Assessing Prosthesis Performance

An important AOANJRR focus has been the continued development of a standardised algorithm to identify any prosthesis or combination of prostheses not performing to the level of others in its class.  This work is not readily apparent in the AOANJRR Annual Report but is critical to its function.  A pragmatic three-stage approach has been developed.

As currently implemented, the first stage is an automated system that selects for further attention any component where:

(i)     the revision rate (per 100 component years) exceeds twice that for the group, and

(ii)    the Poisson probability of observing that number of revisions, given the rate of the group, is less than 0.05, and


(iii)   there are at least 10 primary procedures for that component,


  (iv)  the proportion revised is at least 75% and there have been at least two revisions.

Additionally, if a component represents more than 25% of the group, its revision rate is excluded from estimation of the group's overall rate.  The purpose of this stage is to bring to early attention any prosthesis where there is a performance discrepancy.

In the second stage, the Director and Deputy Directors of the AOANJRR, in conjunction with staff of the SAHMRI, review the findings and decide if mention of a component in the Annual Report is possibly warranted.  Many factors are considered when making this decision.  They include amongst others the relevance of the statistical significance of the observed higher revision rate and the presence or absence of any confounding factors. It is known that many different factors may affect the outcome and careful consideration must be given before any particular prosthesis is highlighted.  To date a small number of the prostheses identified in the first stage of the algorithm have subsequently been highlighted in the AOANJRR Annual Report. The major reason for not including the majority of identified prostheses is inadequate numbers or the inability to exclude confounding factors. This algorithm will be subject to change as its performance is reviewed and further data are collected.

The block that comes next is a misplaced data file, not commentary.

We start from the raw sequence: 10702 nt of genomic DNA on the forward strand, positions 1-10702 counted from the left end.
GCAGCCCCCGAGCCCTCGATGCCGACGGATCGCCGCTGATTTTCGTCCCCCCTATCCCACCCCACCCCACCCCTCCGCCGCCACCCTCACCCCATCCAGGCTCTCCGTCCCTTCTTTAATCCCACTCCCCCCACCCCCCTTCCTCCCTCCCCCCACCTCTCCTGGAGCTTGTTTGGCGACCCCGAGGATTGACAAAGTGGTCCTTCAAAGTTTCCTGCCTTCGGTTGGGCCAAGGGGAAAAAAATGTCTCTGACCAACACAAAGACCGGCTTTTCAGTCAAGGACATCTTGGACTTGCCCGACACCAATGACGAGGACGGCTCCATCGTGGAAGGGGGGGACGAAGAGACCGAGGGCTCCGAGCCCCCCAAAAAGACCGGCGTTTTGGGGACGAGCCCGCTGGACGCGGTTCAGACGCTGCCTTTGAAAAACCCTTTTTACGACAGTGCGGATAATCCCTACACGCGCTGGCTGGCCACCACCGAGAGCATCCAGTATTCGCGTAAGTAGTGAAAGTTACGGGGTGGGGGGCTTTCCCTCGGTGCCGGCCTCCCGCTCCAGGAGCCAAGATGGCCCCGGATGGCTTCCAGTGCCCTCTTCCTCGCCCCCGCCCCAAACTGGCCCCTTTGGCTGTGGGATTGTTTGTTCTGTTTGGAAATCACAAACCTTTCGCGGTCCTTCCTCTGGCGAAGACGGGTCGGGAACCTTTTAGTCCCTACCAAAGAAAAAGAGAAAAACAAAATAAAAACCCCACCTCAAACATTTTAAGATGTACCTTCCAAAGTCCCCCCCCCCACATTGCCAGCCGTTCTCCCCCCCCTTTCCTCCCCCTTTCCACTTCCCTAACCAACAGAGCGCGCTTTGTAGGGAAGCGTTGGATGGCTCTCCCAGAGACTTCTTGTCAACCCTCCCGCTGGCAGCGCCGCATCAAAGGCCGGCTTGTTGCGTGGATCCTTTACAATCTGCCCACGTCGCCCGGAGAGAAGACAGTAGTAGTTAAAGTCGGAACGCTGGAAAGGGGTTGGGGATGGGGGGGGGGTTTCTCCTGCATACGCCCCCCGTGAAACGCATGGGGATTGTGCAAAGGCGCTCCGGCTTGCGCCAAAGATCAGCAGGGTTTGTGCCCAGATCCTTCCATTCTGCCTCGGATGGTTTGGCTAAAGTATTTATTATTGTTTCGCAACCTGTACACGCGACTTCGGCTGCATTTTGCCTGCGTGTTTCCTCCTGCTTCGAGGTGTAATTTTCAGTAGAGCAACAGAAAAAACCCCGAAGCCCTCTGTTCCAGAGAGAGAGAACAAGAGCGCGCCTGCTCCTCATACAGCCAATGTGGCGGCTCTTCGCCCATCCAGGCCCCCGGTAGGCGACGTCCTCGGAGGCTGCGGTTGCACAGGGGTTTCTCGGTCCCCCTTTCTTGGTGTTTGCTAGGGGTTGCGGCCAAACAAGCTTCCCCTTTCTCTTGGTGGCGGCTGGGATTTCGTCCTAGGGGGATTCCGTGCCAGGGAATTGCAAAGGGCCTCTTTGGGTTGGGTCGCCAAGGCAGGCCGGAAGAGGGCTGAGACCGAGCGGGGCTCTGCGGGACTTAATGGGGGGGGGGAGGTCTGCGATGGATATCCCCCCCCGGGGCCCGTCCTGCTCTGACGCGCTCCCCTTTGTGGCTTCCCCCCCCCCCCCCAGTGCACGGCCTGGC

The third stage involves further review of those components identified in the second stage.  A panel of orthopaedic surgeons, who are members of the Arthroplasty Society attend the Surgeon Review Workshop undertakes this review together with the Chairman of the AOANJRR Committee, the Director and the Deputy Directors of the AOANJRR.  This workshop is open to all members of the Society however as there are limited positions available attendance is on a ‘first come first served' basis.  Participants are given the opportunity to request and view additional analyses as required.

Survival Analysis

The AOANJRR describes the time to first revision of a prosthesis using the Kaplan-Meier estimates of survivorship (refer to the Glossary in the Annual Report).  The estimates are displayed on the graph until the point at which the proportion of prostheses at risk for revision is at least 10% of the initial number at risk for that category, unless this number is greater than 100, in which case we extend the graph until the number at risk reaches 100.  This avoids uninformative, imprecise estimates at the right tails of the distribution where the number of primary prostheses at risk is low. However, analytical comparisons of prostheses survival using log-rank tests and proportional hazards models are based on all available data (ref Pocock SJ, Clayton TC, Altman DG.  Survival plots of time to event outcomes in clinical trials: good practice and pitfalls, Lancet 2002; 359: 1686-89).

Confidence intervals for the Kaplan-Meier estimates are point-wise Greenwood estimates and their appearance should not be used to infer whether overall differences in survival between prosthesis types are significant.  Rather, the log-rank tests and hazard ratios reported with each curve should be used for this purpose.

When we refer to the cumulative percent revision (CPR) at a certain time, for example five years, we mean the complement (in probability) of the Kaplan-Meier survivorship function at that time, multiplied by 100.  The cumulative percent revision, generically a "cumulative failure rate", also accounts for the right censoring due to death and the ‘closure' of the database at the time of analysis.